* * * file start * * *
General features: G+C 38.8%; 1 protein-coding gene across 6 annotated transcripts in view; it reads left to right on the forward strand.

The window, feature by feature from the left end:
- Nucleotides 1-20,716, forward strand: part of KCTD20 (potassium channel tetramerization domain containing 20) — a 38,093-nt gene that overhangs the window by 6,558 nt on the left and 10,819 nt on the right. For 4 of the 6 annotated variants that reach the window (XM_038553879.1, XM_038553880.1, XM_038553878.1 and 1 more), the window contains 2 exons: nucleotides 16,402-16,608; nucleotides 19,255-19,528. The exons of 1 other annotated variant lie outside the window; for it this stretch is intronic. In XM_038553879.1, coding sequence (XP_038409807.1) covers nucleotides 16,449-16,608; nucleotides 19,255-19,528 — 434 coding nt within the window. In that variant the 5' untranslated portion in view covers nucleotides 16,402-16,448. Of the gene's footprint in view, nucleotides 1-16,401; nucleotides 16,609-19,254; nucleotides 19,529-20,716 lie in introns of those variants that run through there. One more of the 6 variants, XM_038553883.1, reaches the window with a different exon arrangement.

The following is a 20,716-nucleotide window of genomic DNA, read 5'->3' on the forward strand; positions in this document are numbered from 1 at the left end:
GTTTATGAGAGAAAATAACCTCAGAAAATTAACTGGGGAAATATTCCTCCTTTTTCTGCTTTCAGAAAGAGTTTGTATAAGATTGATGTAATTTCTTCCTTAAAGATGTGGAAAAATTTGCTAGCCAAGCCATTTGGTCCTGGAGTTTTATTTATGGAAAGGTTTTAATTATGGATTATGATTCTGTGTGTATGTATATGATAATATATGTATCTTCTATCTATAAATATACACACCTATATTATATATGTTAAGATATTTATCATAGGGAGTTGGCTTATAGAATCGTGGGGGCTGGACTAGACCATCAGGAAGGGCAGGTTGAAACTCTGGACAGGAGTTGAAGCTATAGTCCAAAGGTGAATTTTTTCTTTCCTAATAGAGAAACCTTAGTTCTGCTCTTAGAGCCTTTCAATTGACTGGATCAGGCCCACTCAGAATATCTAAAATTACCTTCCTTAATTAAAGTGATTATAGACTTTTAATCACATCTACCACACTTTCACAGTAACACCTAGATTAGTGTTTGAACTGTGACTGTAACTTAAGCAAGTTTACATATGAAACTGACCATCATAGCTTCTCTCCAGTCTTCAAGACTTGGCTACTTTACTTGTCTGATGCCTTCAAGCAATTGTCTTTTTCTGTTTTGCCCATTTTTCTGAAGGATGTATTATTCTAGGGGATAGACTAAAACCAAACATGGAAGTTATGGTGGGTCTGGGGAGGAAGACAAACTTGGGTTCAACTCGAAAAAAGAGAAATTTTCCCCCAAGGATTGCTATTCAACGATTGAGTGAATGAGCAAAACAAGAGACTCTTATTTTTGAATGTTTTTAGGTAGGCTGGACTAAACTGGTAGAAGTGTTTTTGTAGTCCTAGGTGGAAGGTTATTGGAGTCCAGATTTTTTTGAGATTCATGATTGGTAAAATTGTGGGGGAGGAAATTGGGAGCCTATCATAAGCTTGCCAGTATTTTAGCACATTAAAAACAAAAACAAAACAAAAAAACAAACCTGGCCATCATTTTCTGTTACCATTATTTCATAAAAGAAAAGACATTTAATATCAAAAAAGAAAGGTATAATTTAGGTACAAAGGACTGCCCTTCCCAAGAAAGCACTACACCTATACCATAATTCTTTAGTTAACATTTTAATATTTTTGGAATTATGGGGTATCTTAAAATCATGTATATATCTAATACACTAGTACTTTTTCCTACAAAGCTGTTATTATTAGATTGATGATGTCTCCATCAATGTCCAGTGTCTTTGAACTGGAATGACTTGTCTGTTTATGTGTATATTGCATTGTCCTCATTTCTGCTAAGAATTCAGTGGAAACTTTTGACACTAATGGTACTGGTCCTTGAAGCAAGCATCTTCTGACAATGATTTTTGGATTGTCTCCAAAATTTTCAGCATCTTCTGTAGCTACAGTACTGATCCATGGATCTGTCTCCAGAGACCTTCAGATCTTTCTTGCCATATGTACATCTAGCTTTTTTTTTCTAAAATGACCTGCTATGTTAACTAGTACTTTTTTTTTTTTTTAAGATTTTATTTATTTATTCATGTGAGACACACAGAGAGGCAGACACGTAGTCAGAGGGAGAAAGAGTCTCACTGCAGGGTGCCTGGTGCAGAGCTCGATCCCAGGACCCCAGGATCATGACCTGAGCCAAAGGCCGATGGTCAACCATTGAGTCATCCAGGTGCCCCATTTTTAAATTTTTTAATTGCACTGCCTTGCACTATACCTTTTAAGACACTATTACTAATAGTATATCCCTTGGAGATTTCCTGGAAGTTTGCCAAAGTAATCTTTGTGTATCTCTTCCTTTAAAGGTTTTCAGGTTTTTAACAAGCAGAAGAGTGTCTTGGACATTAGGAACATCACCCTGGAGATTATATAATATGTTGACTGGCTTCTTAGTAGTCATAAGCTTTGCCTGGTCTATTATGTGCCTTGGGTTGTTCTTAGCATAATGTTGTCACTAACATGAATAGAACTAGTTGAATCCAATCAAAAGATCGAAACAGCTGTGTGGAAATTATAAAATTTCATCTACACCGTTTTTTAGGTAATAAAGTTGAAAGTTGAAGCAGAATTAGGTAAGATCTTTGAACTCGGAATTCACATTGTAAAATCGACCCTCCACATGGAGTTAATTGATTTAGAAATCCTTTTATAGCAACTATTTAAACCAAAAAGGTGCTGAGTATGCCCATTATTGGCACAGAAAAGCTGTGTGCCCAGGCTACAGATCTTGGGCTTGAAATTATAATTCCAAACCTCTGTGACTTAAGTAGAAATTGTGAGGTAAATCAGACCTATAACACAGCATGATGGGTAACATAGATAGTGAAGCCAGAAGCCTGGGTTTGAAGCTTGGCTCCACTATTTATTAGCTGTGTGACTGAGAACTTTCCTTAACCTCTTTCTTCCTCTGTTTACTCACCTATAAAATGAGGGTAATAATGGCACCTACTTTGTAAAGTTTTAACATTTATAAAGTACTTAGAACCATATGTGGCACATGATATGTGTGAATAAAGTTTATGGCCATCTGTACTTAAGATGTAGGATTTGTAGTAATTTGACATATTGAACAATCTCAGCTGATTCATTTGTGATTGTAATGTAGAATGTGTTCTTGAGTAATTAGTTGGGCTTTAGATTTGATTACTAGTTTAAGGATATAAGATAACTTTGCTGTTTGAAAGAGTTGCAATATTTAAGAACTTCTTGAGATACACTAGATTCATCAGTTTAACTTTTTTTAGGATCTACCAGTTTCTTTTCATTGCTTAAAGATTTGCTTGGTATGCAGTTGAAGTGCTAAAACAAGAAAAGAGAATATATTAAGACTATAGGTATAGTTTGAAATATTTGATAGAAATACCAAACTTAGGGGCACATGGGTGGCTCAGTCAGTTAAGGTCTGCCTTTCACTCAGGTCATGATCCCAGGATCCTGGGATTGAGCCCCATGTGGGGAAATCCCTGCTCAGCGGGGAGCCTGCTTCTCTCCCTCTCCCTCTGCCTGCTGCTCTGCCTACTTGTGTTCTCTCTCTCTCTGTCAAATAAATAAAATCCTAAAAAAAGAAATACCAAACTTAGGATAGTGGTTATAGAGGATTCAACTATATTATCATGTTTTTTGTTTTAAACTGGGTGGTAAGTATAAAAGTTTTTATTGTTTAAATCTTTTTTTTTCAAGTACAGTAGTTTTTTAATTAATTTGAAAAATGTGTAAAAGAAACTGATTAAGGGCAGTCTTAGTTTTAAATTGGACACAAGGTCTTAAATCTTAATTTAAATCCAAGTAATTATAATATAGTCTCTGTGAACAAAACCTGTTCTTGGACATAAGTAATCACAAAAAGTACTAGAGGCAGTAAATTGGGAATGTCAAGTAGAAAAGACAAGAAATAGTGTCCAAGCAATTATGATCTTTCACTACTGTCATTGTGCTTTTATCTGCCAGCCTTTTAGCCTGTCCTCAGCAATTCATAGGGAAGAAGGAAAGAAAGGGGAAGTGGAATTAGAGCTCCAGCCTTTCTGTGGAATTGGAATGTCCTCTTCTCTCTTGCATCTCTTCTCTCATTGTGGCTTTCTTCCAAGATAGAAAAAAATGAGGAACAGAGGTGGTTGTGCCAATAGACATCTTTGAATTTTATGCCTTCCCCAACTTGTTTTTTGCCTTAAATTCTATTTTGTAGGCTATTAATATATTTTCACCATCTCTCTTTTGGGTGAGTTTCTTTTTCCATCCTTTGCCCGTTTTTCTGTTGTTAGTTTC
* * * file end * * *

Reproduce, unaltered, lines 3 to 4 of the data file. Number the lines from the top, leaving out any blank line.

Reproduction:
- Nucleotides 1-20,716, forward strand: part of KCTD20 (potassium channel tetramerization domain containing 20) — a 38,093-nt gene that overhangs the window by 6,558 nt on the left and 10,819 nt on the right. For 4 of the 6 annotated variants that reach the window (XM_038553879.1, XM_038553880.1, XM_038553878.1 and 1 more), the window contains 2 exons: nucleotides 16,402-16,608; nucleotides 19,255-19,528. The exons of 1 other annotated variant lie outside the window; for it this stretch is intronic. In XM_038553879.1, coding sequence (XP_038409807.1) covers nucleotides 16,449-16,608; nucleotides 19,255-19,528 — 434 coding nt within the window. In that variant the 5' untranslated portion in view covers nucleotides 16,402-16,448. Of the gene's footprint in view, nucleotides 1-16,401; nucleotides 16,609-19,254; nucleotides 19,529-20,716 lie in introns of those variants that run through there. One more of the 6 variants, XM_038553883.1, reaches the window with a different exon arrangement.

The following is a 20,716-nucleotide window of genomic DNA, read 5'->3' on the forward strand; positions in this document are numbered from 1 at the left end: